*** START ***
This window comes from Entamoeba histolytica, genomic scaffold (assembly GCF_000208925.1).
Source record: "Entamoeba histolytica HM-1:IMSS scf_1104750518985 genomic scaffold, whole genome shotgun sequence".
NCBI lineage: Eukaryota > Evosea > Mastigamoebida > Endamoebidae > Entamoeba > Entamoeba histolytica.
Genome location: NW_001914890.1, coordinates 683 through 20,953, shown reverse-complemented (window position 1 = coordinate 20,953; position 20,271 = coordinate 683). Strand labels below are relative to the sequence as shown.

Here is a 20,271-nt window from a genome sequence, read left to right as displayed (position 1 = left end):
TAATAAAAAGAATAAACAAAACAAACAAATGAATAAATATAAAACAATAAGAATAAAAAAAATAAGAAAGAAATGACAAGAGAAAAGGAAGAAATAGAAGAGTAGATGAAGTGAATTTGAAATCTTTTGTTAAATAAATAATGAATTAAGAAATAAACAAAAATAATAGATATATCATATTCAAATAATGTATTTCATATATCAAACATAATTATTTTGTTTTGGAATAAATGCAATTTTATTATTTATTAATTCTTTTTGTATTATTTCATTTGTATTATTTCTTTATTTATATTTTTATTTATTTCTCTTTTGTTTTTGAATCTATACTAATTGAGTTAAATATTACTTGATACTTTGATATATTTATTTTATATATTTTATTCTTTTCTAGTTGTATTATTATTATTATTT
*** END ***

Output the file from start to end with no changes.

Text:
This window comes from Entamoeba histolytica, genomic scaffold (assembly GCF_000208925.1).
Source record: "Entamoeba histolytica HM-1:IMSS scf_1104750518985 genomic scaffold, whole genome shotgun sequence".
NCBI lineage: Eukaryota > Evosea > Mastigamoebida > Endamoebidae > Entamoeba > Entamoeba histolytica.
Genome location: NW_001914890.1, coordinates 683 through 20,953, shown reverse-complemented (window position 1 = coordinate 20,953; position 20,271 = coordinate 683). Strand labels below are relative to the sequence as shown.

Here is a 20,271-nt window from a genome sequence, read left to right as displayed (position 1 = left end):
TAATAAAAAGAATAAACAAAACAAACAAATGAATAAATATAAAACAATAAGAATAAAAAAAATAAGAAAGAAATGACAAGAGAAAAGGAAGAAATAGAAGAGTAGATGAAGTGAATTTGAAATCTTTTGTTAAATAAATAATGAATTAAGAAATAAACAAAAATAATAGATATATCATATTCAAATAATGTATTTCATATATCAAACATAATTATTTTGTTTTGGAATAAATGCAATTTTATTATTTATTAATTCTTTTTGTATTATTTCATTTGTATTATTTCTTTATTTATATTTTTATTTATTTCTCTTTTGTTTTTGAATCTATACTAATTGAGTTAAATATTACTTGATACTTTGATATATTTATTTTATATATTTTATTCTTTTCTAGTTGTATTATTATTATTATTT